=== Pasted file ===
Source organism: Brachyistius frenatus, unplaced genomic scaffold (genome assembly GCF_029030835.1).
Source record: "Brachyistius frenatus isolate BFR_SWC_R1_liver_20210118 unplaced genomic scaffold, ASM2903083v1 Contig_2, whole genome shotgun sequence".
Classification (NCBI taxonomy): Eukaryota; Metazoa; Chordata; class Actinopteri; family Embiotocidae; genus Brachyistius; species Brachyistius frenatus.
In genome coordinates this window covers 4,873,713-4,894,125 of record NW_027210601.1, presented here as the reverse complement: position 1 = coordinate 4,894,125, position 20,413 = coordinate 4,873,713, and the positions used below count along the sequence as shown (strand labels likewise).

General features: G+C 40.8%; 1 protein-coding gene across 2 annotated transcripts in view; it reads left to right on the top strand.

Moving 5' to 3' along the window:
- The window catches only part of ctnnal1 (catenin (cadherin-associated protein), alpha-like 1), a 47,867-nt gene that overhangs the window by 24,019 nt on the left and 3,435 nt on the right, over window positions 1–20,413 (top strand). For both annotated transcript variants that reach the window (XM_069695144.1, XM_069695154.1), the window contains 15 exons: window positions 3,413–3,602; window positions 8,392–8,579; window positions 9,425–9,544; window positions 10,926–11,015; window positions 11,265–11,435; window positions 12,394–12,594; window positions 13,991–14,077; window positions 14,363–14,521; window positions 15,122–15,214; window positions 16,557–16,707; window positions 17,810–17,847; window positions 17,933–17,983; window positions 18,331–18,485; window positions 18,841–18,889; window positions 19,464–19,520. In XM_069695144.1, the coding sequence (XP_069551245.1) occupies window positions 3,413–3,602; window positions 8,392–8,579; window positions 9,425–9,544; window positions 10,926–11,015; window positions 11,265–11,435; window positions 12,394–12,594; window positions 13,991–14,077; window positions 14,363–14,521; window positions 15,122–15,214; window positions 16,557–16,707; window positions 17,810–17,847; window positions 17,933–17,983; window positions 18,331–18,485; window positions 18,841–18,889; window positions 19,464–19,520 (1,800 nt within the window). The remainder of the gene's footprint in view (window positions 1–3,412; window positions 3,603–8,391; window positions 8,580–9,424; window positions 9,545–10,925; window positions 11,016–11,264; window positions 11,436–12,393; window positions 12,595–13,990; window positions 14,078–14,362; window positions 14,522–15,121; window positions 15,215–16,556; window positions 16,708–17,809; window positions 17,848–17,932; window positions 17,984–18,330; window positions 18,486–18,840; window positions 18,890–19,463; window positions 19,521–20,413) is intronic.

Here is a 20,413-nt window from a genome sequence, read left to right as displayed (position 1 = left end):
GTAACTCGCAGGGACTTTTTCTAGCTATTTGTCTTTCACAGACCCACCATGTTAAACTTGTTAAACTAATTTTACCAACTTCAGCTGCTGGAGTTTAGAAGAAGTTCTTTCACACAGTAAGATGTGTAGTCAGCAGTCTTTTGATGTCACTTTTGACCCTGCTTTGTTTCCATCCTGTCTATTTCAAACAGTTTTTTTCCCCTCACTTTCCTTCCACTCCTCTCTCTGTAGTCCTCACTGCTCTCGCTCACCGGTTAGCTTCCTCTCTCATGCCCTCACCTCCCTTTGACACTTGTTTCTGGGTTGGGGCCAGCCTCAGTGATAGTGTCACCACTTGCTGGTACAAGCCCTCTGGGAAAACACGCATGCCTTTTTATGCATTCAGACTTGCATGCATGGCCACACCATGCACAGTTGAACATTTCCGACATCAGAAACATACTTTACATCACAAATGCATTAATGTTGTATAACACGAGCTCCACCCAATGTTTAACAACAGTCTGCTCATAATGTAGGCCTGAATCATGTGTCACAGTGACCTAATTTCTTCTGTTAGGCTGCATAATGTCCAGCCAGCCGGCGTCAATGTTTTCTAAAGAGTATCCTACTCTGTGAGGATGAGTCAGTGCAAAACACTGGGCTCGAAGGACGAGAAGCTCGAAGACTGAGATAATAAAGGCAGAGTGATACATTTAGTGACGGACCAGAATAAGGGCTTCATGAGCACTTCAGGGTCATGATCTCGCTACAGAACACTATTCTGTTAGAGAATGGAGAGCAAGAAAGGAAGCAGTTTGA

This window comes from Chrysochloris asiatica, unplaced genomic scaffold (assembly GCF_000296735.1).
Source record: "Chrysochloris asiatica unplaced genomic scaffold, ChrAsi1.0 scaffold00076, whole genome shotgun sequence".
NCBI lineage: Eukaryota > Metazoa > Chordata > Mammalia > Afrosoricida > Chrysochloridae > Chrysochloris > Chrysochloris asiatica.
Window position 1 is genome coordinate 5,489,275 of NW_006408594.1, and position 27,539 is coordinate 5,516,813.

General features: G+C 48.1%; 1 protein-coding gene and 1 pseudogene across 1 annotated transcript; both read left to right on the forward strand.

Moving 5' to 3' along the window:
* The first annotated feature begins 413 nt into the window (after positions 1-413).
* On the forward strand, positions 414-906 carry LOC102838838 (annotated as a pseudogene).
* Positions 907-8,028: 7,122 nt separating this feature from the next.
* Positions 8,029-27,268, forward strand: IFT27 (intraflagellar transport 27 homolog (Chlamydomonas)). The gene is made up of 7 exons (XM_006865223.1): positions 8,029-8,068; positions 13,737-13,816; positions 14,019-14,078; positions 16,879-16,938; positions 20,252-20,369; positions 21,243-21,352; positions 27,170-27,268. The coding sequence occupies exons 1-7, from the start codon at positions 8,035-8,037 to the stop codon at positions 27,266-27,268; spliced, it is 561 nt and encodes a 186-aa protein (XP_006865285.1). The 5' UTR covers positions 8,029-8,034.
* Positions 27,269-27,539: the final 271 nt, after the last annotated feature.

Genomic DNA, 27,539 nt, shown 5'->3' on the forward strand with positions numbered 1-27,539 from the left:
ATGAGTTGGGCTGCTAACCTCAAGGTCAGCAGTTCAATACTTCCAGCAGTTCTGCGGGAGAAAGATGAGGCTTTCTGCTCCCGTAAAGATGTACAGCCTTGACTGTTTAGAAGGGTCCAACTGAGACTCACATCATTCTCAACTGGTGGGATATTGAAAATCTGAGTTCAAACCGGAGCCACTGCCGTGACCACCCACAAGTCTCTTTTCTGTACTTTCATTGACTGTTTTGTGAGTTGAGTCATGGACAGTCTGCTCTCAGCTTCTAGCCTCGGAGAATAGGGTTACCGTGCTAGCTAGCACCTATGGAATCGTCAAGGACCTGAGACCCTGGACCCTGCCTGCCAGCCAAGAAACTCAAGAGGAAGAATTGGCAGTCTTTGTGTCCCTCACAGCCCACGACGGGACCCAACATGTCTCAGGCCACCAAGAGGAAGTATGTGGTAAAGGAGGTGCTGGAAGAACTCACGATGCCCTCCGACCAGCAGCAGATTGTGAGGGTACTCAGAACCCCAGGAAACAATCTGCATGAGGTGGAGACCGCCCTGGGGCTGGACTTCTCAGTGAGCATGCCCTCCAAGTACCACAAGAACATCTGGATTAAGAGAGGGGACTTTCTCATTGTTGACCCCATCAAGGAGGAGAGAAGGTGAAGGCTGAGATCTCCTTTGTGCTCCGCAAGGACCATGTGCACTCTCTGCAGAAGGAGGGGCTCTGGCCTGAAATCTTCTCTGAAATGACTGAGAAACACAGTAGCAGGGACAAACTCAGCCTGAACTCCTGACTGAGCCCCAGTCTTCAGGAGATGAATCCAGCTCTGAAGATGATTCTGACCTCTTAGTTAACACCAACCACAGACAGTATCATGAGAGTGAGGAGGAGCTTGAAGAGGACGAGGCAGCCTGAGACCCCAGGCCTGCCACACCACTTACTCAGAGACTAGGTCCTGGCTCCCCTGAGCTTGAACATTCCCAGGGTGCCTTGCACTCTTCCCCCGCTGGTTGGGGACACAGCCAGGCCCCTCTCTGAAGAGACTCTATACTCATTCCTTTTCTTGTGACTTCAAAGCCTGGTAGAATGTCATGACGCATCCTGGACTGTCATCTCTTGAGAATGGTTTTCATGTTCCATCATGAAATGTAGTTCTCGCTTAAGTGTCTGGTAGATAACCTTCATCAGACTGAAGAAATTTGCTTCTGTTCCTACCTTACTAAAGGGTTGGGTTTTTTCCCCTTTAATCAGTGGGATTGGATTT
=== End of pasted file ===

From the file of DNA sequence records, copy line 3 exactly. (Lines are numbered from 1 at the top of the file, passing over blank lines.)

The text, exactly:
Classification (NCBI taxonomy): Eukaryota; Metazoa; Chordata; class Actinopteri; family Embiotocidae; genus Brachyistius; species Brachyistius frenatus.